Poison Ivy: Treatment, Prevention, and When to See Your Doctor

Sum­mer is a time for mak­ing mem­o­ries. Whether you and your fam­i­ly are explor­ing the woods, walk­ing on the bike path, or just hang­ing in the back­yard, spend­ing time out­side is a great way to get some sun and spend some time together.

But no one wants those mem­o­ries ruined with a case of poi­son ivy, oak, or sumac.

Poi­son ivy symp­toms can take up to 3 weeks to devel­op, and can look and feel like:

  • A red, bumpy rash 
  • Blis­ters that are filled with fluid
  • Itch­ing and swelling

A rash from a poi­so­nous plant can turn a day of fun into a cou­ple of weeks of itch­ing and scratch­ing. But when is a rash some­thing you can treat at home — and when should you call a physician?

Here’s how you can keep your sum­mer and your skin itch-free.

Step 1: Iden­ti­fy the Plant

Take some time to look at these com­mon rash-caus­ing plants if you don’t know what poi­son ivy, poi­son oak, or poi­son sumac look like. Look­ing at pic­tures of these poi­so­nous plants can help you know how many leaves they have, what col­or they are, and where they may be grow­ing. Know­ing what plants to look out for is a step to take before you actu­al­ly encounter these plants in the first place, and it can save the day and your skin.

Let’s say you’re camp­ing, and your child walks a few yards away from your site and into the brush to pick a pret­ty flower… but you see they walked through some three-leafed plants to get to it. Uh-oh. 

Step 2: Pre­vent the Rash if You Can

In this sit­u­a­tion, you may actu­al­ly be able to pre­vent a rash from spread­ing if you act fast. If you think you’ve come into con­tact with poi­son ivy, oak, or sumac, wash your hands with poi­son plant wash, dish soap, laun­dry deter­gent, or rub­bing alco­hol — whichev­er you have on hand. Wash gen­tly and rinse with cool water (be sure to clean under your nails too). 

Wash­ing your hands in this way with­in 20 min­utes might pre­vent a rash from form­ing and wash­ing your hands with­in 60 min­utes may reduce the rash’s intensity. 

Step 3: If You Missed Iden­ti­fy­ing the Plant — Iden­ti­fy the Rash

It’s not always pos­si­ble to real­ize you’ve touched a poi­so­nous plant in the moment — so the next step is being able to iden­ti­fy what the rash looks like. 

This can be espe­cial­ly con­fus­ing because it can take a while for the rash to show up in the first place. In fact, it can take as long as 3 weeks for a poi­son ivy, oak, or sumac rash to appear if you’ve nev­er had one before. (But if it’s not your first, the rash tends to show up in as lit­tle as 4 to 48 hours.)

A rash from a poi­so­nous plant typ­i­cal­ly looks like red, bumpy patch­es of skin — and of course, they come with an itch. Your rash might also look streaky or have lit­tle black bumps, too. 

Some­times, it might seem like your rash is spread­ing from one part of your body to anoth­er, but this isn’t the case. Like­ly what’s hap­pen­ing is the part of your body that had the most plant oil on it formed a rash first, and patch­es of skin with less plant oil formed later. 

If you’ve nev­er had poi­son ivy before, it can be tough to deter­mine what’s caus­ing your rash. Sched­ule an appoint­ment with your Duly Pri­ma­ry Care Physi­cian or vis­it an Imme­di­ate Care loca­tion to have your poi­son plant rash diagnosed.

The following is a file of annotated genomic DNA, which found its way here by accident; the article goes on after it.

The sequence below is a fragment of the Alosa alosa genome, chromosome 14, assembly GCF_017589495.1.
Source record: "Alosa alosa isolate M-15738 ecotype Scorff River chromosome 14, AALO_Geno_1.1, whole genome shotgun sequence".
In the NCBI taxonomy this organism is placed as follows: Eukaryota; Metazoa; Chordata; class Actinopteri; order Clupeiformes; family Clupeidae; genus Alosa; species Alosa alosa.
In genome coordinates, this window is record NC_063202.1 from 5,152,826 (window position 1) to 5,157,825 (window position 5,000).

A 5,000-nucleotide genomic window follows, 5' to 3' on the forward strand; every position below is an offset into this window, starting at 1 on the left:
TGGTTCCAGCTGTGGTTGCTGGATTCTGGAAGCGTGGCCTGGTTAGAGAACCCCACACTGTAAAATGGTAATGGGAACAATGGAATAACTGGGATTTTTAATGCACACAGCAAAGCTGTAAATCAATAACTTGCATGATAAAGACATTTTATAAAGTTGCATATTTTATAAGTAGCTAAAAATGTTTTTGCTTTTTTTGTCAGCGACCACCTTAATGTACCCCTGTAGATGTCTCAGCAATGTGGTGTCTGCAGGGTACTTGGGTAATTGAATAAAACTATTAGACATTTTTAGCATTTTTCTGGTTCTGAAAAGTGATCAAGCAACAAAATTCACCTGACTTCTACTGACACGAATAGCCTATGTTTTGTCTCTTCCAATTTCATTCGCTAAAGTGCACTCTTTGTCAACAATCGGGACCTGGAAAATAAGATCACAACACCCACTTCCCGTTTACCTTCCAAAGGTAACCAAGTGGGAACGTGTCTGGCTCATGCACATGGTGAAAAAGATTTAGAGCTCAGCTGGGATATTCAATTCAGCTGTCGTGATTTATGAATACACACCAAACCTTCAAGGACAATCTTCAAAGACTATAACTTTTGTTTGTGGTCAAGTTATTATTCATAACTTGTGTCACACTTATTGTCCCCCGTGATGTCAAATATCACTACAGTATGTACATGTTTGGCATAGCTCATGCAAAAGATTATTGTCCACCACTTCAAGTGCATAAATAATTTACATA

Step 4: Treat the Rash at Home 

If you come into con­tact with poi­son ivy, oak, or sumac, you might be itchy and uncom­fort­able, but you can gen­er­al­ly find relief and treat­ment at home.

Relieve Itch­ing:

  • Apply calamine lotion or hydro­cor­ti­sone cream to your rash. 
  • Use a cool, wet wash­cloth as a com­press on itchy areas of skin.
  • Take an anti­his­t­a­mine aller­gy pill. 
  • Take a cool show­er or a luke­warm bath. 

Pre­vent Infection:

  • Try not to scratch at your rash.
  • Don’t pick open or pop blisters.

These rash­es aren’t con­ta­gious, but if one per­son in your fam­i­ly devel­ops a poi­son ivy rash, it’s like­ly some­one else in the house­hold will too. This isn’t because it’s being passed from per­son to per­son — it’s more like­ly that the poi­son ivy oil got on someone’s clothes and body, and then you washed their clothes, get­ting the oils on your skin as well.

Step 5: Know When to Call a Physician

Poi­son ivy, oak, or sumac symp­toms typ­i­cal­ly clear up on their own with­in 2 weeks if you’ve already had this kind of rash before. If you haven’t, it can take 3 or more weeks to pass. But some­times, see­ing a med­ical provider is an impor­tant step in treat­ing your poi­son ivy rash.

You should see your pri­ma­ry care physi­cian or imme­di­ate care spe­cial­ist if:

  • You aren’t actu­al­ly sure if your rash is caused by poi­son ivy, oak, or sumac. 
  • Your rash doesn’t get bet­ter (or seems to be get­ting worse) after 7 to 10 days. 
  • It seems like your rash might be infected.

Some peo­ple are much more aller­gic to poi­son ivy than oth­ers, and com­ing into con­tact with it can cause a more severe reac­tion. Call 911 or go to the emer­gency room if:

  • Your rash cov­ers a large part of your body — or if it forms around your gen­i­tals, eyes, or mouth.
  • You are hav­ing trou­ble swal­low­ing or breathing.
  • You have a fever.
  • Your face or eyes are swelling.
  • Your rash becomes so itchy that you can’t sleep at night.

Sum­mer can be a time of sun, smiles, and shorts — but it can also come with its own health and safe­ty con­cerns. Tak­ing some time to learn more about them can help you pro­tect your­self and your family.

Whether you want to learn more about how the sun affects your body or how to make sure every­one stays safe at the pool this sum­mer, your Duly providers are here to share the info and resources you need to have a hap­py and healthy summer. 

Health Topics:

  • To provide every patient with the highest quality care in a timely fashion.